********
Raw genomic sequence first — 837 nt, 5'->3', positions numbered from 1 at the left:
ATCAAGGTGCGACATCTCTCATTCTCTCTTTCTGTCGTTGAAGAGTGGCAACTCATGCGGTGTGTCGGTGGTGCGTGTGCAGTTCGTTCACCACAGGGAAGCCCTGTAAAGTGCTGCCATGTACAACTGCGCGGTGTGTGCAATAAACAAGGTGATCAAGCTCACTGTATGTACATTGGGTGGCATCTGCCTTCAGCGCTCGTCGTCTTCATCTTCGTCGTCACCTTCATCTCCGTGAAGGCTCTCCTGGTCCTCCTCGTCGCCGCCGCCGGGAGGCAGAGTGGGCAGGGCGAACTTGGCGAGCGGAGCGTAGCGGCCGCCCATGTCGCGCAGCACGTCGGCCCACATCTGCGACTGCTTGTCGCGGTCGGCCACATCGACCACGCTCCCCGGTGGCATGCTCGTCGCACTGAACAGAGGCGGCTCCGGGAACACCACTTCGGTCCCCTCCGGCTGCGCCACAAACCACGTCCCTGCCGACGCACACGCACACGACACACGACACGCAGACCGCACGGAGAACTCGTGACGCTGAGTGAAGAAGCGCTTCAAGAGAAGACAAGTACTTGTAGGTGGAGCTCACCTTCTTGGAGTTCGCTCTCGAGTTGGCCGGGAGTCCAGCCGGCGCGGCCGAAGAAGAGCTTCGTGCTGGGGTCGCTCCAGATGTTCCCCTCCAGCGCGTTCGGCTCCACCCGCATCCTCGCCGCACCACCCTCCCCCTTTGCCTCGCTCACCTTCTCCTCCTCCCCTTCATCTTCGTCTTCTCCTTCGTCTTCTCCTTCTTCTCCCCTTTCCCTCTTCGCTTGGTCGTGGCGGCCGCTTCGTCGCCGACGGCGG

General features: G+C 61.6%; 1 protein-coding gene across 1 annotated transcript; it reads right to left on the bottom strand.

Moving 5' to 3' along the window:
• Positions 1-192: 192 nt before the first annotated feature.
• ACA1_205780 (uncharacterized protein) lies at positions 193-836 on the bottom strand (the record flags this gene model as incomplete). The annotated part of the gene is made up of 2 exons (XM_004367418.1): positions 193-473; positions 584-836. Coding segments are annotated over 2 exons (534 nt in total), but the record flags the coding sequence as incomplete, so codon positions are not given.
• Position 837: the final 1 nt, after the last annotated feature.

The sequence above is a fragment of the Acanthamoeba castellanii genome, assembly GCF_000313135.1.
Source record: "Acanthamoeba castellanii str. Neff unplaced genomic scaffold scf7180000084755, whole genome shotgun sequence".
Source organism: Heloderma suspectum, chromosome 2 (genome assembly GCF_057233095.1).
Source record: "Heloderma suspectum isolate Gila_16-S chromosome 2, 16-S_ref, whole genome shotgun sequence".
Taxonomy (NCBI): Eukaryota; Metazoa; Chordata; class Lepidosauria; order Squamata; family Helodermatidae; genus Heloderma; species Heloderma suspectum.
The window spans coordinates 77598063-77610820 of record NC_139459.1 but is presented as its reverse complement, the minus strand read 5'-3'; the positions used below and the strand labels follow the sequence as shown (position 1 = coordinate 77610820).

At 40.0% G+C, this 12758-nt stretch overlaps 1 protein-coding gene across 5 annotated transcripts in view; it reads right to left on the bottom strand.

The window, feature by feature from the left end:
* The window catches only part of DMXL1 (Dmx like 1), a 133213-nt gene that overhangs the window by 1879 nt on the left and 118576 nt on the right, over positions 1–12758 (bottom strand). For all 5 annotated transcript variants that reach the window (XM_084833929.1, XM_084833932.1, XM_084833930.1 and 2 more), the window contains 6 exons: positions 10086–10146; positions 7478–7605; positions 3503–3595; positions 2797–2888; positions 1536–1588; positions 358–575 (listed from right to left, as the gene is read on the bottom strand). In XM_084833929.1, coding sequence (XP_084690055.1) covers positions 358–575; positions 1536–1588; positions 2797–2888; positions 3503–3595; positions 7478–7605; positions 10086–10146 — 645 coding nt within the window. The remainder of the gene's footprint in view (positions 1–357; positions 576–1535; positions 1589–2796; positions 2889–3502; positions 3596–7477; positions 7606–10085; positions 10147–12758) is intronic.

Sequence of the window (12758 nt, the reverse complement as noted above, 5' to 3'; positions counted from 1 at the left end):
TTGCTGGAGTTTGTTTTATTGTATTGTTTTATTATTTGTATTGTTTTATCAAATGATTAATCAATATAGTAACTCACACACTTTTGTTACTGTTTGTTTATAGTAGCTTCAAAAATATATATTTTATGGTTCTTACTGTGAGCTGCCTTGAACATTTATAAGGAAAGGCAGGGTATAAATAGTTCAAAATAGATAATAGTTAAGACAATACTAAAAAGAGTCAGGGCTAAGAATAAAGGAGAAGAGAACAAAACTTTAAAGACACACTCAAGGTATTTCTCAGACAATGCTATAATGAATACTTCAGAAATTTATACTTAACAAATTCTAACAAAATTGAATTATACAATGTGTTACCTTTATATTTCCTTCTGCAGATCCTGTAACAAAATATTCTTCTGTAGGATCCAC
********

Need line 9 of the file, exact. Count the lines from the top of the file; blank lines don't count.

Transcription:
Source record: "Acanthamoeba castellanii str. Neff unplaced genomic scaffold scf7180000084755, whole genome shotgun sequence".